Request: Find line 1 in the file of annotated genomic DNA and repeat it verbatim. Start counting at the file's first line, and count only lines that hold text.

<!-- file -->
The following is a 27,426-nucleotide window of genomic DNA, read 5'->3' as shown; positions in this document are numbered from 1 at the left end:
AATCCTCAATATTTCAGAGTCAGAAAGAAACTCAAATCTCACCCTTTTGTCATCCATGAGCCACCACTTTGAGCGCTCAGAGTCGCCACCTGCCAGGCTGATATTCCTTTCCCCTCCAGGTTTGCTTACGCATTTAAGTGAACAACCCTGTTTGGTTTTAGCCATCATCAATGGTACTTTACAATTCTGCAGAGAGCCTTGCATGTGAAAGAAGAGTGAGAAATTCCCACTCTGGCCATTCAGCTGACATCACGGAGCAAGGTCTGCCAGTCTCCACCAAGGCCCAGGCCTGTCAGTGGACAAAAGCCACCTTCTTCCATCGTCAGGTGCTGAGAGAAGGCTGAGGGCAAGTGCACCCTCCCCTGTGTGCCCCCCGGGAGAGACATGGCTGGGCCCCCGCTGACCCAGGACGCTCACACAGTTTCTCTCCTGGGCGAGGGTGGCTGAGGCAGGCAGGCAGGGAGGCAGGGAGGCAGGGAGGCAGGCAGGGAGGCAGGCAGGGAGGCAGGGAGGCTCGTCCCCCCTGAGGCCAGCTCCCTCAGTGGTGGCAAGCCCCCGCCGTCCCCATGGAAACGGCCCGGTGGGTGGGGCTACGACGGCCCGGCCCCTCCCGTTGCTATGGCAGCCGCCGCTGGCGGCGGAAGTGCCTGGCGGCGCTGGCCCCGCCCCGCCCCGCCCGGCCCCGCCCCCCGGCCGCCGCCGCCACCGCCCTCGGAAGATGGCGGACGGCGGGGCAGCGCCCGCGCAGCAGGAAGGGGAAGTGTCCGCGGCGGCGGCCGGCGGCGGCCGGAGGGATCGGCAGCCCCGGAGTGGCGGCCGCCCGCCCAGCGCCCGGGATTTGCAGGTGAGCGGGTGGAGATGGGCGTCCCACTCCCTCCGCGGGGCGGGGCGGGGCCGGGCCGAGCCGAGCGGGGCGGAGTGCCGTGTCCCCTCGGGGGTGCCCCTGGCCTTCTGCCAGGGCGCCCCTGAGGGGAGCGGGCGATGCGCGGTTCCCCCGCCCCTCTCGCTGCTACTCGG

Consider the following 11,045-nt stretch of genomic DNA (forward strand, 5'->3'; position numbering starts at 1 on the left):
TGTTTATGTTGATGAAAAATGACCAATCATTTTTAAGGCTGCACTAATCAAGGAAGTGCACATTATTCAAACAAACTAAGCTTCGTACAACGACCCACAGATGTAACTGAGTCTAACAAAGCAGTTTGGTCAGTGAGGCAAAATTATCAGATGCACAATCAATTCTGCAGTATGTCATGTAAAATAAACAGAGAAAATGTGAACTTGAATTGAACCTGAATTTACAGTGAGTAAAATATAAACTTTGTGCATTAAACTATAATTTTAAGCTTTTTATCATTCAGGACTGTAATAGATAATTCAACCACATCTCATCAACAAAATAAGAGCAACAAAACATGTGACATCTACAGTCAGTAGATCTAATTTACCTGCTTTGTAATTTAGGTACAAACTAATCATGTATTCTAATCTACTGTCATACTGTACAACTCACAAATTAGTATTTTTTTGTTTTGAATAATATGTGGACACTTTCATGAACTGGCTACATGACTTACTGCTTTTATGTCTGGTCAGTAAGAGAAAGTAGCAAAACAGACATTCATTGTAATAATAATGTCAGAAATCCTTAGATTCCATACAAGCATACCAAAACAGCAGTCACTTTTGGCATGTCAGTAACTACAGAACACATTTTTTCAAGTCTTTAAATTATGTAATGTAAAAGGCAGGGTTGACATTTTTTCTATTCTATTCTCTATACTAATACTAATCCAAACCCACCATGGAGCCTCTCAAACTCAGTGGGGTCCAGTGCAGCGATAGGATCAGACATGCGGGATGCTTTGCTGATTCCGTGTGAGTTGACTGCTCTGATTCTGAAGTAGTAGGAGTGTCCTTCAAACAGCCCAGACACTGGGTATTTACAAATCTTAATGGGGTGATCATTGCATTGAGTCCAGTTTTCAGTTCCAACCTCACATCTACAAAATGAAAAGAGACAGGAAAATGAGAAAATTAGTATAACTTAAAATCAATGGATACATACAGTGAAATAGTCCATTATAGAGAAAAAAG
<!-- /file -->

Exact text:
The following is a 27,426-nucleotide window of genomic DNA, read 5'->3' as shown; positions in this document are numbered from 1 at the left end: